The Dim-Post

October 16, 2015

Three unsatisfying novels

Filed under: Uncategorized — danylmc @ 9:34 am

High Rise by J G Ballard. Published in 1975. For a novel about a huge luxury apartment building descending into violent anarchy, High Rise is a surprisingly dull book. The entire plot is in the premise. There’s a huge luxury apartment building and it descends into violent anarchy. The end. You don’t read Ballard for the story though, or the characters (they are all residents of the apartment building, and they all become violent anarchists). You read his work for the prescience. The unique insight into society and the human condition. How does that stand up forty years after publication?

Ballard did what literary novelists are supposed to do – he looked at an important social trend: the unrest and rise of violent crime in the 1970s and he decided it was linked to modernity: increased urbanism and the intrusion of technology into our lives. As these things increase so will the savagery, High Rise predicts. Fortunately Ballard was completely wrong. Violent crime peaked in the 1970s and has been trending down ever since, even as technology becomes more ubiquitous and all that modernity Ballard feared became all-encompassing. There’s nothing quite as obsolete as a book that gambles everything on being ‘prescient’ and loses the bet.

Also, I like this Zadie Smith column about Ballard.

The Three Body Problem by Liu Cixin. A Chinese science fiction novel – first in a trilogy – that won the Nebula prize this year. I think this is the first novel I’ve ever read by a Chinese author, which is a bit embarrassing. I thought (a) that the modern history of China makes it an awesome setting for paranoid sci-fi novels, (b) I struggled with the Chinese names, and found it impossible to distinguish between three primary characters called Yang, Ding and Wang. (c) The writing is very poor. Not sure if that’s a problem with the translation or the original text, but it was so shoddy I abandoned the book half way through, which is very rare for me.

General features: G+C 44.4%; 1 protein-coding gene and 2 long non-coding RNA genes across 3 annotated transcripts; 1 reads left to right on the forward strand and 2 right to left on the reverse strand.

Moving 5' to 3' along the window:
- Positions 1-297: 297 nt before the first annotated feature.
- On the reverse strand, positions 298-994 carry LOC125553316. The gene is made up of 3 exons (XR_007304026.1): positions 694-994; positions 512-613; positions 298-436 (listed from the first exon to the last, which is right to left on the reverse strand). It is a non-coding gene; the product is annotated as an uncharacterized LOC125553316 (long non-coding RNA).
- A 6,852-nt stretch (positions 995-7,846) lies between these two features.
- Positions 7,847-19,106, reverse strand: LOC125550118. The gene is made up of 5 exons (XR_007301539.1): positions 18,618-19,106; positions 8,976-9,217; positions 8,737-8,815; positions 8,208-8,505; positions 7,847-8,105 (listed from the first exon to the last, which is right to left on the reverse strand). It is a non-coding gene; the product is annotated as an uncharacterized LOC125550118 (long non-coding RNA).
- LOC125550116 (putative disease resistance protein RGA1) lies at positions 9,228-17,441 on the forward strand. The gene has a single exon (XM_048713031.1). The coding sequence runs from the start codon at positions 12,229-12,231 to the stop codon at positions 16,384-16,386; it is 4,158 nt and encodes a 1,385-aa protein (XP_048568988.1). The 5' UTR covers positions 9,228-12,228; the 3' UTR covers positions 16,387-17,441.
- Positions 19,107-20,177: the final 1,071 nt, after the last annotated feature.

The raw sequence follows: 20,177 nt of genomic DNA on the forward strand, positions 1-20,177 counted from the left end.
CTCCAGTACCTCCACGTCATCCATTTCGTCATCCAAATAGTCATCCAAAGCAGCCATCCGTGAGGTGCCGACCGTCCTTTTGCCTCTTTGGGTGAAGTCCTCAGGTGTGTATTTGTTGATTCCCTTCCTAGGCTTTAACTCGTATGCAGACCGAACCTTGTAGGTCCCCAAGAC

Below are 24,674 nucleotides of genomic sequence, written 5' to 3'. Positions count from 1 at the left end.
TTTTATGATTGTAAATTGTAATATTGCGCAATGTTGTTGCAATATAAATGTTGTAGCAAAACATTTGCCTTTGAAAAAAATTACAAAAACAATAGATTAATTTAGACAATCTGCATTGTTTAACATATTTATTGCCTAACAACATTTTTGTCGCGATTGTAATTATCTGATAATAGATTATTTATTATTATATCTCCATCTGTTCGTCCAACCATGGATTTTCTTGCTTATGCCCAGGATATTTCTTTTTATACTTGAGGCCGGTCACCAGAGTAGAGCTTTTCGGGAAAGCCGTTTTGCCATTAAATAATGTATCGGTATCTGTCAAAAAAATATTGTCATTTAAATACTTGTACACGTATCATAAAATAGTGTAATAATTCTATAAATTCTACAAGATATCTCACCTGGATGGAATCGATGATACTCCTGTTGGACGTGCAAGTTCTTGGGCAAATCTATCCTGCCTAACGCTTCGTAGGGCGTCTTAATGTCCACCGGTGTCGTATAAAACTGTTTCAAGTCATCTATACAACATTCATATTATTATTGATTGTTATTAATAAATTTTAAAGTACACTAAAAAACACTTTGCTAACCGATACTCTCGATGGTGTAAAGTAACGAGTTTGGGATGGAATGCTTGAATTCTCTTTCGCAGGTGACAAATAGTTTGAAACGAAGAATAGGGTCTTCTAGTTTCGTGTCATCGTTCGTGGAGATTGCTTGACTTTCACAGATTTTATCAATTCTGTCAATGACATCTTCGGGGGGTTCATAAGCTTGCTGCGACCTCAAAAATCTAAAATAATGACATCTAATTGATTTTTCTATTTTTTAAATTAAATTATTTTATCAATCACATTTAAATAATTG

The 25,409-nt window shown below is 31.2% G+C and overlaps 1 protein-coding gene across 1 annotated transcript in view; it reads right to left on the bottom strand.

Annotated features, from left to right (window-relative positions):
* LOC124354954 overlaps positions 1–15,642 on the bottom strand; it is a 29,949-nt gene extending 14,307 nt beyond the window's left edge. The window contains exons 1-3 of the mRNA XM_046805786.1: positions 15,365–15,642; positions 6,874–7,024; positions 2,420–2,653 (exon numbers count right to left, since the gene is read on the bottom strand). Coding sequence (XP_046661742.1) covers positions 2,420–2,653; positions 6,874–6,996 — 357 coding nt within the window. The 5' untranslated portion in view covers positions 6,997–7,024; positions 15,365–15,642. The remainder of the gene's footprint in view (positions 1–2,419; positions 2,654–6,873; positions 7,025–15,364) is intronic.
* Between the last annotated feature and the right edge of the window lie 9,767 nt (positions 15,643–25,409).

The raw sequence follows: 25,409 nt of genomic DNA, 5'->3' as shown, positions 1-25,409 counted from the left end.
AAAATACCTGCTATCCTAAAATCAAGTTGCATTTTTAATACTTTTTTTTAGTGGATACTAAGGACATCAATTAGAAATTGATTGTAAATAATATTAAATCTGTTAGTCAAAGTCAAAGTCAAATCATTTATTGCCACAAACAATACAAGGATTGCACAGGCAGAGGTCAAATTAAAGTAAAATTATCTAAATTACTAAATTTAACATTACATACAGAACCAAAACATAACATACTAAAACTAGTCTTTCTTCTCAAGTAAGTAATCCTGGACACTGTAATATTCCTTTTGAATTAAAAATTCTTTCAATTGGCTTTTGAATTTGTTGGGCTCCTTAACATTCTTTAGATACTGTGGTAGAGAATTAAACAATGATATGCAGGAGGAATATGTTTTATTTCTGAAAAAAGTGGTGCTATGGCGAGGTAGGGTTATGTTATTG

Submission by Michel Houellebecq: Gained notoriety when Houellebecq featured on the cover of Charlie Hebdo the day the magazine staff were murdered by Islamic terrorists. The premise is that a mainstream Muslim political party wins power in France in the early 2020s and the country converts to Sharia law. The spectre of an Islamic France haunts that nation’s politics, particularly on the far right, but Houellebecq’s joke is that the conversion process is actually a painless, pleasant experience for the country in general and France’s intellectual elite especially. Mostly they are all delighted at the prospect of having polygamous marriages with multiple submissive teenage wives. (There is a funny book to be written about a polygymous marriage in which the participants are all as selfish and hateful as Houellebecq characters, but it would require strong female characters so Houellebecq is not the person to write it.)